8 Additionally, we cannot agree with the defense contention that the court's "street language" intimidated Burnett into making untruthful assertions. Such language might be improper if spoken in the presence of a jury (People v. Bucciferro (1976), 37 Ill. App.3d 211, 345 N.E.2d 738); however, given the circumstances of this case, we do not think that it was improper here. Also, we do not believe that it was intimidation. Linda Burnett was a streetwise individual and the court's choice of language was obviously geared to communicating to her the importance of testifying truthfully. Furthermore, once Burnett resumed her testimony, she did not say anything which would indicate that the court's street language affected her testimony. She continued to be evasive on the question of what she had seen on the clothes of Wormley and Murphy. Her testimony after the admonition by the trial court was:
"Mr. Burch: Right. The question is: Did you see any spots or marks of any kind on any part of their clothing?
A. Well, I could have seen dirt spots, I could see dirt spots, I don't know what kind of spots you want for me to say.
Mr. Burch: Q. What portion of their clothes did you see the spots on?
A. Well, I wasn't really looking at their clothes."
Also, Burnett continued to deny having seen defendant Hayes at any time during the events of May 16-17. As a result, we cannot say that the trial court committed any error, let alone reversible error, in this instance.
Defendants Wormley and Murphy contend that the trial court erred when it admitted into evidence photographs of the murder scene. The photographs depicted the entranceway to the laundry room, the laundry room with the deceased's body present, a close-up of the deceased's body in the laundry room, a shoe print made in blood in the laundry room, and three morgue photographs of the victim. The court admitted into evidence all of the photographs, but refused to allow the close-up photograph of the deceased's body in the laundry room and the three morgue photographs to be displayed to the jury. Defendants argue that the morgue photographs were gruesome and that the photograph of the deceased's body in the laundry room, which was allowed to be seen by the jury, was highly prejudicial. Defendants do not specifically argue why they feel the admission of the other photographs was error.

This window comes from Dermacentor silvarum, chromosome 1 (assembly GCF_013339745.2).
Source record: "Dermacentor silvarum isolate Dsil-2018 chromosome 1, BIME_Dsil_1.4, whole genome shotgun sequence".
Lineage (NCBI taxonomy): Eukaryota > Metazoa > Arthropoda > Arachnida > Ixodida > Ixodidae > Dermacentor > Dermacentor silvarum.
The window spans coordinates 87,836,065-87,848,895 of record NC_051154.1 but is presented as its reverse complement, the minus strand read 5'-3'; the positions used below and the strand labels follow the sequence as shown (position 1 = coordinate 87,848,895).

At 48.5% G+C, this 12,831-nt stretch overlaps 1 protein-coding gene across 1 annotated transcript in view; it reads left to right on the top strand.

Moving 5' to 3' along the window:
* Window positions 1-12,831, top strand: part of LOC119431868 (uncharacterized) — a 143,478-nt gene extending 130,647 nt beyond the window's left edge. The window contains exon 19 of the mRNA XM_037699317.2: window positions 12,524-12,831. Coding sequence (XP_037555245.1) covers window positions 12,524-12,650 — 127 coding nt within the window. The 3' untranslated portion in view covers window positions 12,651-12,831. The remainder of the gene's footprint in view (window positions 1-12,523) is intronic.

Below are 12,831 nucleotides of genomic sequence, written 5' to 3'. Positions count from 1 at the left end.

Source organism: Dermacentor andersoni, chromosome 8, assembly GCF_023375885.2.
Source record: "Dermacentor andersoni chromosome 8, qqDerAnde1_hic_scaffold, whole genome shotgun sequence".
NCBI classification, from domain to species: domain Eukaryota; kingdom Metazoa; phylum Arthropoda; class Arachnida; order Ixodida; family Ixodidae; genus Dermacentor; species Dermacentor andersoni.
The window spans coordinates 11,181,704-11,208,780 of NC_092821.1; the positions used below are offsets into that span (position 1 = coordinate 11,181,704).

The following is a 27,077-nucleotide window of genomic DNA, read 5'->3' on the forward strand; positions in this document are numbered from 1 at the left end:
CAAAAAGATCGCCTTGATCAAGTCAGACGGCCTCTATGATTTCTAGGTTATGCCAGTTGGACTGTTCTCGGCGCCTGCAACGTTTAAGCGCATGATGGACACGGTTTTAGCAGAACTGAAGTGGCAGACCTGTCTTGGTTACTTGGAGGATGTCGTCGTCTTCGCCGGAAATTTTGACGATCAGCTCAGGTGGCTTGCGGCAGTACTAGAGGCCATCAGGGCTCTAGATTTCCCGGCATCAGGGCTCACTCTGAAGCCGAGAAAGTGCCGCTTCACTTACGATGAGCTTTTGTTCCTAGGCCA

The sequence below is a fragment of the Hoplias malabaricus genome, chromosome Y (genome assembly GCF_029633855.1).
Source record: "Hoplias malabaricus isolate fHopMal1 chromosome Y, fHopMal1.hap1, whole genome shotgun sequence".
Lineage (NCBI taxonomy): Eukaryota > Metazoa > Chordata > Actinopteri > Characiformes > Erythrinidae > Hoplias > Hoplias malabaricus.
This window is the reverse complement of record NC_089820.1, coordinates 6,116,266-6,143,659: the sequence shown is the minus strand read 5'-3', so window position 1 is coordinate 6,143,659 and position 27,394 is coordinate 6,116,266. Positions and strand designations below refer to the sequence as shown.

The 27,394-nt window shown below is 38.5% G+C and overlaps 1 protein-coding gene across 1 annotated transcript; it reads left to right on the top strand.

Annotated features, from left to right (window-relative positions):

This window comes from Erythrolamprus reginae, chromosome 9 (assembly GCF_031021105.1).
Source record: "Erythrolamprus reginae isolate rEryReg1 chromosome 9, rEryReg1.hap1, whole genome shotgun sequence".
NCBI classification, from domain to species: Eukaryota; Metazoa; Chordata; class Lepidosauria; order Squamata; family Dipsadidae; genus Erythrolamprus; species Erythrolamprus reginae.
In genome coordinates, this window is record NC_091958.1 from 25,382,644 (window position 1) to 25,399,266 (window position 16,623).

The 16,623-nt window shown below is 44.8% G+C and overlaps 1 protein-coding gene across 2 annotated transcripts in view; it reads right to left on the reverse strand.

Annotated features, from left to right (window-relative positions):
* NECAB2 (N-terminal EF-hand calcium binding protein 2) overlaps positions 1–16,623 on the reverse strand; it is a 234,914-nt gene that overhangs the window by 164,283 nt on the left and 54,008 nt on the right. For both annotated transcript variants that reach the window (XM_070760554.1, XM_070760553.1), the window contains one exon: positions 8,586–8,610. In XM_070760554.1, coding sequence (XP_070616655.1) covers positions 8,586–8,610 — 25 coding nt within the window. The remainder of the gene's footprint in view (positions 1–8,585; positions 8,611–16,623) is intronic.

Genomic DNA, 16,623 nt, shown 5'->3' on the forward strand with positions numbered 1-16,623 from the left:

Photographs of the scene of a murder may be admitted into evidence if they have probative value. (People v. Johnson (1975), 28 Ill. App.3d 139, 327 N.E.2d 535; People v. Smith (1972), 5 Ill. App.3d 648, 283 N.E.2d 727.) Photographs of the body of the deceased, even gruesome ones, are also admissible if they have some probative value. (People v. Owens (1976), 65 Ill.2d 83, 357 N.E.2d 465; People v. Lett (1978), 61 Ill. App.3d 467, 378 N.E.2d 208.) The decision to admit photographs into evidence lies within the sound discretion of the trial court and will not be reversed unless the court has abused its discretion. People v. Radford (1978), 65 Ill. App.3d 107, 382 N.E.2d 486; People v. Jones (1978), 62 Ill. App.3d 443, 379 N.E.2d 301.